Isac Friedlander has a way of imbuing a fairly straightforward scene with emotion and mystery. In this pastel the majority of the space is filled with people’s faces, their heads crowded together, peering at the viewer over a fence. They seem to be one cohesive group, connected through a network of dark outlines, with skin, lips, and hair rendered in a variety of colors. Brightly colored buildings or houses provide a backdrop. Appearing disembodied, these heads have enigmatic expressions, and make you wonder – are they coming to the fence to welcome us or caution us away? Are we part of their neighborhood? Have we gotten too close?
Friedlander experienced harsh realities in his own life. As a teenager in Latvia (at that time part of Russia), he was arrested and sentenced to prison under the Czarist regime. He served four years in prison, often in solitary confinement. After his release his mother sold her jewelry in order to send him to Italy, where he studied at the Academy of Rome, and associated with Russian expatriates, including the writer Maxim Gorky. After the fall of the Russian czar in 1917 Friedlander returned to Latvia to teach art, where he also started a family. He was divorced in the late 1920s, and his ex-wife and daughter were later killed in the Holocaust. He came to the United States in 1929 where he became known for his woodcuts and etchings of Biblical subjects and sympathetic scenes of people hit hard by the Great Depression.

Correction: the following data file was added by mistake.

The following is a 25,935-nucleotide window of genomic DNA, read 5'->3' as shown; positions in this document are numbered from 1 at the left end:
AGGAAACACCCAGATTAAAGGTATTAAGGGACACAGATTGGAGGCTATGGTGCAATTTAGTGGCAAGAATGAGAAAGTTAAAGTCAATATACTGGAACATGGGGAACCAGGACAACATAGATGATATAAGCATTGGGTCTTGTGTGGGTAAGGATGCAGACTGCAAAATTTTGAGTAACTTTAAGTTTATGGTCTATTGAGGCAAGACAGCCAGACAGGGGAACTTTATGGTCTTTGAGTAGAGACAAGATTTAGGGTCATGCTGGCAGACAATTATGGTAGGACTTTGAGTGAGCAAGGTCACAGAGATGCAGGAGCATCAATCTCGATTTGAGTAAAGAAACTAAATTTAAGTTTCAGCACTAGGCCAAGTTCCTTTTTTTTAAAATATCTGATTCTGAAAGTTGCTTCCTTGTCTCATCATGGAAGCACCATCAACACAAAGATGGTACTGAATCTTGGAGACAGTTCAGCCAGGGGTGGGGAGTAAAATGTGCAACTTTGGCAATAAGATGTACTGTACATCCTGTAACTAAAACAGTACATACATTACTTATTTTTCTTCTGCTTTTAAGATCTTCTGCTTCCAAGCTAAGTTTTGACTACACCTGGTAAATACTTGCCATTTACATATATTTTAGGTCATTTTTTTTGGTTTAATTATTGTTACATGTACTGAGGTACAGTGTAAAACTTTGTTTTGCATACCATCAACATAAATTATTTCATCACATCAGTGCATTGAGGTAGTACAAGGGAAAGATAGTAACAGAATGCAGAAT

~ Contributed by Associate Curator Cindy Buckner